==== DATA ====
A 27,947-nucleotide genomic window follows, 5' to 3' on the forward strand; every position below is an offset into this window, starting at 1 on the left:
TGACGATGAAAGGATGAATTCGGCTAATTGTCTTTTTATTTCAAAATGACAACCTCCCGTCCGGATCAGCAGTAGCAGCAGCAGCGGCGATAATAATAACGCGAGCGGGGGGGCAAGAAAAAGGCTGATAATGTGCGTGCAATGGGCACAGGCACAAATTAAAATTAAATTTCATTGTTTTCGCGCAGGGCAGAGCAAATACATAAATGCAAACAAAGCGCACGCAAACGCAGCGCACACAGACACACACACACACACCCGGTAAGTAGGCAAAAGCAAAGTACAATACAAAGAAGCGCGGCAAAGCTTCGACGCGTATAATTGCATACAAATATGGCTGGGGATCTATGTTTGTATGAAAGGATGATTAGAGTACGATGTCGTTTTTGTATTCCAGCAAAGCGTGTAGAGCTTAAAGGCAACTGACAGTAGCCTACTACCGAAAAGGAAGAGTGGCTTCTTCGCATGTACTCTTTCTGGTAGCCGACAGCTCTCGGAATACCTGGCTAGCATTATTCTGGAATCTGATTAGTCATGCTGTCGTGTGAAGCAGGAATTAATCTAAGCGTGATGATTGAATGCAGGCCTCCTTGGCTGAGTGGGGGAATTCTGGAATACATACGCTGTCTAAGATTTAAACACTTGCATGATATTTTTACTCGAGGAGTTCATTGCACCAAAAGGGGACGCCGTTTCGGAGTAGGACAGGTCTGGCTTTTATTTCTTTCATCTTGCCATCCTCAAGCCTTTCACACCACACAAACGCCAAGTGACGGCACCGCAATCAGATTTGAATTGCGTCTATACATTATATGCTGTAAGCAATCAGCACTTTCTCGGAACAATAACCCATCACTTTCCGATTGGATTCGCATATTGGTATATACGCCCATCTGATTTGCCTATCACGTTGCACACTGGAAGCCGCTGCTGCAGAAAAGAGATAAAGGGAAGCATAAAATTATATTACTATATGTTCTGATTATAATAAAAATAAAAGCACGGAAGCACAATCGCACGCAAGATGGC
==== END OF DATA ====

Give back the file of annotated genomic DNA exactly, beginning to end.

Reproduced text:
A 27,947-nucleotide genomic window follows, 5' to 3' on the forward strand; every position below is an offset into this window, starting at 1 on the left:
TGACGATGAAAGGATGAATTCGGCTAATTGTCTTTTTATTTCAAAATGACAACCTCCCGTCCGGATCAGCAGTAGCAGCAGCAGCGGCGATAATAATAACGCGAGCGGGGGGGCAAGAAAAAGGCTGATAATGTGCGTGCAATGGGCACAGGCACAAATTAAAATTAAATTTCATTGTTTTCGCGCAGGGCAGAGCAAATACATAAATGCAAACAAAGCGCACGCAAACGCAGCGCACACAGACACACACACACACACCCGGTAAGTAGGCAAAAGCAAAGTACAATACAAAGAAGCGCGGCAAAGCTTCGACGCGTATAATTGCATACAAATATGGCTGGGGATCTATGTTTGTATGAAAGGATGATTAGAGTACGATGTCGTTTTTGTATTCCAGCAAAGCGTGTAGAGCTTAAAGGCAACTGACAGTAGCCTACTACCGAAAAGGAAGAGTGGCTTCTTCGCATGTACTCTTTCTGGTAGCCGACAGCTCTCGGAATACCTGGCTAGCATTATTCTGGAATCTGATTAGTCATGCTGTCGTGTGAAGCAGGAATTAATCTAAGCGTGATGATTGAATGCAGGCCTCCTTGGCTGAGTGGGGGAATTCTGGAATACATACGCTGTCTAAGATTTAAACACTTGCATGATATTTTTACTCGAGGAGTTCATTGCACCAAAAGGGGACGCCGTTTCGGAGTAGGACAGGTCTGGCTTTTATTTCTTTCATCTTGCCATCCTCAAGCCTTTCACACCACACAAACGCCAAGTGACGGCACCGCAATCAGATTTGAATTGCGTCTATACATTATATGCTGTAAGCAATCAGCACTTTCTCGGAACAATAACCCATCACTTTCCGATTGGATTCGCATATTGGTATATACGCCCATCTGATTTGCCTATCACGTTGCACACTGGAAGCCGCTGCTGCAGAAAAGAGATAAAGGGAAGCATAAAATTATATTACTATATGTTCTGATTATAATAAAAATAAAAGCACGGAAGCACAATCGCACGCAAGATGGC